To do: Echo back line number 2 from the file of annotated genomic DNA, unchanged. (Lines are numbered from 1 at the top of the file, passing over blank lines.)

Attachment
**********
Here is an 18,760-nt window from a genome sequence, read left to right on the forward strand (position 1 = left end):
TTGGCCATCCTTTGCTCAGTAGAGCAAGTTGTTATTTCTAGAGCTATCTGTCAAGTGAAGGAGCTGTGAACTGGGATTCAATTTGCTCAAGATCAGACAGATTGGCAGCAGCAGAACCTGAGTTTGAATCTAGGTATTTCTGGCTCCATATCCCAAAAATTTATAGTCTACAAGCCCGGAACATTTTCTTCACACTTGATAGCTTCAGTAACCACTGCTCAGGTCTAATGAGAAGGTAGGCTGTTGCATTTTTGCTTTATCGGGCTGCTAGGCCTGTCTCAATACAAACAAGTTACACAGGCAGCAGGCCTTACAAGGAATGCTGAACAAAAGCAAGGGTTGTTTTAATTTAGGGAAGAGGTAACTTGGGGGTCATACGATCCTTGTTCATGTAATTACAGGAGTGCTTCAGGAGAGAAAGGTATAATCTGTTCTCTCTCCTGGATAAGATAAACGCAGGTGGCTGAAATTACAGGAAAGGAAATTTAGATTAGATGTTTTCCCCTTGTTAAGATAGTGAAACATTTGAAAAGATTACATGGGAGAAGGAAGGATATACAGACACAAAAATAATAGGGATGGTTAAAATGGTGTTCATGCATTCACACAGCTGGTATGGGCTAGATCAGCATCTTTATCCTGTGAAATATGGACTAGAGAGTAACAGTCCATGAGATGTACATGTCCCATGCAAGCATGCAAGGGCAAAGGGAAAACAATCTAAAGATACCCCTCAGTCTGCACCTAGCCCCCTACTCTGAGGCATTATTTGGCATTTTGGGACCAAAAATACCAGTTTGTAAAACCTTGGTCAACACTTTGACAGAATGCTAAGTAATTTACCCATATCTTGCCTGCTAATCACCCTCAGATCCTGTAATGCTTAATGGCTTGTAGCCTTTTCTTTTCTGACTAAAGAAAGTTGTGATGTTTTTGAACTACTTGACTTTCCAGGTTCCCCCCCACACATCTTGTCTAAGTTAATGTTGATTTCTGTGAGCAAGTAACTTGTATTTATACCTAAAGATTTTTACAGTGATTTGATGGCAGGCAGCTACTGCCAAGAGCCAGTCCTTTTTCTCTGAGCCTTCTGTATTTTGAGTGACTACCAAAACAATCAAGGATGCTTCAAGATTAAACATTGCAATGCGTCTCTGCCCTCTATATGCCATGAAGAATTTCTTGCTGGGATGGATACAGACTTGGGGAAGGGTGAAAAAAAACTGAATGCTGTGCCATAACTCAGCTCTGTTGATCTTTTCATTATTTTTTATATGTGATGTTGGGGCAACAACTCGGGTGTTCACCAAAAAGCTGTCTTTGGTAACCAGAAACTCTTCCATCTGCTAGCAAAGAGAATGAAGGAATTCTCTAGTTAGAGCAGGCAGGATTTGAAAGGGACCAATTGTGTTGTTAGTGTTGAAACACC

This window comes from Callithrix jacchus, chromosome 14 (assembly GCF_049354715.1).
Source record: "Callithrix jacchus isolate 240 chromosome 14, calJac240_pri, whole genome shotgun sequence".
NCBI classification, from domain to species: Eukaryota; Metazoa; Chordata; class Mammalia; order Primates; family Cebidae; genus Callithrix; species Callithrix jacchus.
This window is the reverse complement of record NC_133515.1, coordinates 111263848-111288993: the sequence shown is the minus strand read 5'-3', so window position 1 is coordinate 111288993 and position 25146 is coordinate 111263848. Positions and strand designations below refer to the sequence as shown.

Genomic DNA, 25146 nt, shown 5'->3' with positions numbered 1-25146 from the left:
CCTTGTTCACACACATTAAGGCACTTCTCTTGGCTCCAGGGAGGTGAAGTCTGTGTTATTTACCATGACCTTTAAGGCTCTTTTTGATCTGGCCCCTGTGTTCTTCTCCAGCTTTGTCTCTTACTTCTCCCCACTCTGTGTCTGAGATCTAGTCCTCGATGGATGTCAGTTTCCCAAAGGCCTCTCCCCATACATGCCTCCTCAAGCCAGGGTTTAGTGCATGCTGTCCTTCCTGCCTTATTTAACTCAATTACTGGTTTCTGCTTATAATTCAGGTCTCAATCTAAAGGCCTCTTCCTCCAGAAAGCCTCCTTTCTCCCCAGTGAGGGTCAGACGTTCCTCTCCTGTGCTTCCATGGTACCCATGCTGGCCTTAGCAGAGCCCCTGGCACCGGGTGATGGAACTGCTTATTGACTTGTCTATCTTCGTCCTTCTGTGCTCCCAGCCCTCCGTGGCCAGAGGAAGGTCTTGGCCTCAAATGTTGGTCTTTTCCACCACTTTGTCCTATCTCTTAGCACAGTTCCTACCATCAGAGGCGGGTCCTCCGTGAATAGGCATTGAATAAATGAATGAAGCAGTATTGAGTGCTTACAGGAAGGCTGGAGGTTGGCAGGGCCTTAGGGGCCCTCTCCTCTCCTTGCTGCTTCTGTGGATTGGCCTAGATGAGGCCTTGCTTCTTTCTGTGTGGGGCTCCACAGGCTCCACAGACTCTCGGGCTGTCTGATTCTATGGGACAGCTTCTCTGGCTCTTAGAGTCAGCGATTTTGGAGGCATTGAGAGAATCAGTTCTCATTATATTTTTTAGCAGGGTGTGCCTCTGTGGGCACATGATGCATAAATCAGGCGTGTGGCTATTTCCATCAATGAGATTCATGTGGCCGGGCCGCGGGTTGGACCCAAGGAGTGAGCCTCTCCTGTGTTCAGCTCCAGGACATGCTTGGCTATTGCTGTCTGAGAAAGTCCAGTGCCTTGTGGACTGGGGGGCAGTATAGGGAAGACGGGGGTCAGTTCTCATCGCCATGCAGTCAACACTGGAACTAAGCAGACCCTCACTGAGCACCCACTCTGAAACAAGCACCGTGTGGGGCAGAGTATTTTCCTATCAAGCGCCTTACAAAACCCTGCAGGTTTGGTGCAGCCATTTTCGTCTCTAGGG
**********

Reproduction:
TTGGCCATCCTTTGCTCAGTAGAGCAAGTTGTTATTTCTAGAGCTATCTGTCAAGTGAAGGAGCTGTGAACTGGGATTCAATTTGCTCAAGATCAGACAGATTGGCAGCAGCAGAACCTGAGTTTGAATCTAGGTATTTCTGGCTCCATATCCCAAAAATTTATAGTCTACAAGCCCGGAACATTTTCTTCACACTTGATAGCTTCAGTAACCACTGCTCAGGTCTAATGAGAAGGTAGGCTGTTGCATTTTTGCTTTATCGGGCTGCTAGGCCTGTCTCAATACAAACAAGTTACACAGGCAGCAGGCCTTACAAGGAATGCTGAACAAAAGCAAGGGTTGTTTTAATTTAGGGAAGAGGTAACTTGGGGGTCATACGATCCTTGTTCATGTAATTACAGGAGTGCTTCAGGAGAGAAAGGTATAATCTGTTCTCTCTCCTGGATAAGATAAACGCAGGTGGCTGAAATTACAGGAAAGGAAATTTAGATTAGATGTTTTCCCCTTGTTAAGATAGTGAAACATTTGAAAAGATTACATGGGAGAAGGAAGGATATACAGACACAAAAATAATAGGGATGGTTAAAATGGTGTTCATGCATTCACACAGCTGGTATGGGCTAGATCAGCATCTTTATCCTGTGAAATATGGACTAGAGAGTAACAGTCCATGAGATGTACATGTCCCATGCAAGCATGCAAGGGCAAAGGGAAAACAATCTAAAGATACCCCTCAGTCTGCACCTAGCCCCCTACTCTGAGGCATTATTTGGCATTTTGGGACCAAAAATACCAGTTTGTAAAACCTTGGTCAACACTTTGACAGAATGCTAAGTAATTTACCCATATCTTGCCTGCTAATCACCCTCAGATCCTGTAATGCTTAATGGCTTGTAGCCTTTTCTTTTCTGACTAAAGAAAGTTGTGATGTTTTTGAACTACTTGACTTTCCAGGTTCCCCCCCACACATCTTGTCTAAGTTAATGTTGATTTCTGTGAGCAAGTAACTTGTATTTATACCTAAAGATTTTTACAGTGATTTGATGGCAGGCAGCTACTGCCAAGAGCCAGTCCTTTTTCTCTGAGCCTTCTGTATTTTGAGTGACTACCAAAACAATCAAGGATGCTTCAAGATTAAACATTGCAATGCGTCTCTGCCCTCTATATGCCATGAAGAATTTCTTGCTGGGATGGATACAGACTTGGGGAAGGGTGAAAAAAAACTGAATGCTGTGCCATAACTCAGCTCTGTTGATCTTTTCATTATTTTTTATATGTGATGTTGGGGCAACAACTCGGGTGTTCACCAAAAAGCTGTCTTTGGTAACCAGAAACTCTTCCATCTGCTAGCAAAGAGAATGAAGGAATTCTCTAGTTAGAGCAGGCAGGATTTGAAAGGGACCAATTGTGTTGTTAGTGTTGAAACACC